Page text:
• Remembering William S. Tasman, MD, 1929-2017

    Our Scope newsletter will never be quite the same. For years, indeed for most of the life of the newsletter, we have been richly entertained by the diverse interests, knowledge and good humor of the articles by Associate Editor William S. Tasman, MD. In late March 2017, we lost our friend and esteemed colleague at the age of 88.

    William S. Tasman, MD (1929-2017)
    William S. Tasman, MD (1929-2017);

    Of course, Dr. Tasman will be remembered for far more than his contributions to our newsletter. Bill completed his residency in ophthalmology at Wills Eye Hospital, where he would later serve as ophthalmologist-in-chief from 1985 to 2009. Following a retina fellowship at Massachusetts Eye and Ear Infirmary, he founded Mid-Atlantic Retina in 1974.

    In addition to his prowess as an astute clinician, skilled surgeon, gifted administrator and beloved educator, who trained 161 residents and 199 retinal fellows, Bill was one of the seminal leaders in ophthalmology of our generation. He served as president of the American Academy of Ophthalmology, the American Ophthalmological Society and the Retina Society and was a director of the American Board of Ophthalmology. He served on the Board of the Foundation of the Academy, as well as the American Diabetes Foundation, the Juvenile Diabetes Foundation and as a Trustee of the Edmund B. Spaeth Foundation.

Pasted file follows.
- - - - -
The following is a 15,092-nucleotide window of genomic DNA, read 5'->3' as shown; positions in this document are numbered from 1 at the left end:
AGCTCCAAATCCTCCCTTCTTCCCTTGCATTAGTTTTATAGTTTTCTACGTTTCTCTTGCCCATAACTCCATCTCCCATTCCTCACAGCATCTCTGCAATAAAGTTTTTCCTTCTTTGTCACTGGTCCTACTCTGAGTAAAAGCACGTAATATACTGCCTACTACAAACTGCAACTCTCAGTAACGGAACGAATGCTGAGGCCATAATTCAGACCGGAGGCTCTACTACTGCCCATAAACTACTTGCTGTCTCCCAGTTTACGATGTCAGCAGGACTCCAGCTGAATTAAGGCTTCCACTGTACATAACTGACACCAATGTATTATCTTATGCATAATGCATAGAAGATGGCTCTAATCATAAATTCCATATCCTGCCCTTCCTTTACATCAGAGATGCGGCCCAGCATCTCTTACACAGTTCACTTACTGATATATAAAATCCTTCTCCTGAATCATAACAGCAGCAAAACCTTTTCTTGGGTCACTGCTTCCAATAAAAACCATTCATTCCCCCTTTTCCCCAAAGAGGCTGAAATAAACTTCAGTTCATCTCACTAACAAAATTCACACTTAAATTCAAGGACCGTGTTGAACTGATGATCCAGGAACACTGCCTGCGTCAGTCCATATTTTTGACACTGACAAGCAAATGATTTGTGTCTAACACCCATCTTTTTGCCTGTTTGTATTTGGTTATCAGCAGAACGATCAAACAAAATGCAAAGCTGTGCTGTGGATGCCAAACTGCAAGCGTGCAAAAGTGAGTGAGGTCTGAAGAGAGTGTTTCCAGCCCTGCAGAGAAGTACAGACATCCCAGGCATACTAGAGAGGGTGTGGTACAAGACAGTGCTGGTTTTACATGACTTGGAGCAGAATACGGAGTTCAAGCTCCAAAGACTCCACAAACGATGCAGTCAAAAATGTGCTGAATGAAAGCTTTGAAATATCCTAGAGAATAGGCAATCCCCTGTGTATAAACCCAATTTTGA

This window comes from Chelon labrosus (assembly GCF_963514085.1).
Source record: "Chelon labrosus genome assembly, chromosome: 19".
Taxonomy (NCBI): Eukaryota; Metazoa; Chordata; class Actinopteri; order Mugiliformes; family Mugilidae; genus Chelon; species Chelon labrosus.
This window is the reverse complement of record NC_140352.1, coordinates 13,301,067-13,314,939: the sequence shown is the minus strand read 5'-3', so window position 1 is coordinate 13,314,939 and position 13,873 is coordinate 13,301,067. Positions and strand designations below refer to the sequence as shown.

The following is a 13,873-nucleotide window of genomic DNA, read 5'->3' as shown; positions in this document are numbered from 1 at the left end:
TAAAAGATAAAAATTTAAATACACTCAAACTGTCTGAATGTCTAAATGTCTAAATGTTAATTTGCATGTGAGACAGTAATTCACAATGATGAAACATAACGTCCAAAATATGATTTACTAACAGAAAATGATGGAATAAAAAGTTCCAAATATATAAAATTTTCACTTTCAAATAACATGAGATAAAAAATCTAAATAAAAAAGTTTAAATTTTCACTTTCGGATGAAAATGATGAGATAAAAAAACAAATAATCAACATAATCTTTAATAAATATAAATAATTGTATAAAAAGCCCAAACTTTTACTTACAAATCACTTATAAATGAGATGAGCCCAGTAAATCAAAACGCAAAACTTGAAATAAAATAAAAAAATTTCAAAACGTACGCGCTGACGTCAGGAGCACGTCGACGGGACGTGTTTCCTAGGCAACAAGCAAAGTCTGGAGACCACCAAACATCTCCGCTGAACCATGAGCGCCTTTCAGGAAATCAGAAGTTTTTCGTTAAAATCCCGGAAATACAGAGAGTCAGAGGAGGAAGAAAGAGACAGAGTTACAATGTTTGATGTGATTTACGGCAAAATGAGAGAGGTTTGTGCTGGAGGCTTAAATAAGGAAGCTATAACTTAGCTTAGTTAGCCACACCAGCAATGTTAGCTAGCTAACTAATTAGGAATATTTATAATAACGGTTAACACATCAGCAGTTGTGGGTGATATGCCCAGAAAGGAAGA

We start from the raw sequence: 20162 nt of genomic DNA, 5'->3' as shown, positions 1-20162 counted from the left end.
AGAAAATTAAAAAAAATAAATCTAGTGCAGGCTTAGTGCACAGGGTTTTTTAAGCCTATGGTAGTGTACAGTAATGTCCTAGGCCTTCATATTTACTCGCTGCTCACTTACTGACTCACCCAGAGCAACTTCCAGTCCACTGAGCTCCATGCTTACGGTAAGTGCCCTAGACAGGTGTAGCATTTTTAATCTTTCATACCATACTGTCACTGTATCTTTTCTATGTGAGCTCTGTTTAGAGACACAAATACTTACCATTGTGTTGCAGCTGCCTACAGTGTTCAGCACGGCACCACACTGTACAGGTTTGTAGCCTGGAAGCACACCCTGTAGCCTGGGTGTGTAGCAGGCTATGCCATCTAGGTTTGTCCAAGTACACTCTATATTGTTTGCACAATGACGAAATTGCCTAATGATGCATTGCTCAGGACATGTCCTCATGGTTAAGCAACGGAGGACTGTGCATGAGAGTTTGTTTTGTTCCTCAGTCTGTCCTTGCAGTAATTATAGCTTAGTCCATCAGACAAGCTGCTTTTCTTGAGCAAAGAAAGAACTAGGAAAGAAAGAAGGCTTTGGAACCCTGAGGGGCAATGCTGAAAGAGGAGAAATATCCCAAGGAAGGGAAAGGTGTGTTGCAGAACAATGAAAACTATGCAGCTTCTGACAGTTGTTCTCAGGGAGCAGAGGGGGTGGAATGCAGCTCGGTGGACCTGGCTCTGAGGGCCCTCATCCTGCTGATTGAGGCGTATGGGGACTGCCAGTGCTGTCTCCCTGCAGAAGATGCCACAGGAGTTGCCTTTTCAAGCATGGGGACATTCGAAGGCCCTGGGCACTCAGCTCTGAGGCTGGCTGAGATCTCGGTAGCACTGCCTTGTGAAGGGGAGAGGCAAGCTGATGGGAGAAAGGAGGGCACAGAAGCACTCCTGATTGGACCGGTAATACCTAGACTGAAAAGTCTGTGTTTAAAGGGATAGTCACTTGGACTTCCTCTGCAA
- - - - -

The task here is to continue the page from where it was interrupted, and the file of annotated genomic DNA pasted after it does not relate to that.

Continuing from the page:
But those of us who were privileged to know Bill, will not only remember him for his remarkable contributions to our profession, but also as a humble, generous and gracious person who enriched all our lives. And we can never think of Bill without his lovely wife, Alice Lea, by his side. Our hearts are with her and all the Tasman family.   

    -- M. Bruce Shields, MD

    William S. Tasman’s name is missing from this edition’s masthead.  Scope was just one of many ships from whose peak his pennant streamed. Wills Eye, the Academy, the board, the American Ophthalmological Society, the Retina Society among others all flew his flag and were set on course by his steady hand at the wheel. As an associate editor, Scope gave him a wider audience for his historical vignettes. But long before Scope, those of us whom he entertained by his recreations of Sir Winston’s wit knew that we were in the presence of one who dug in library archives and enjoyed reminding us of those steps and misteps that influence our present.  As his pennant comes down with bugle sounding, we salute him and his extensive contributions to us and to that written archive.  

    -- W. Banks Anderson Jr., MD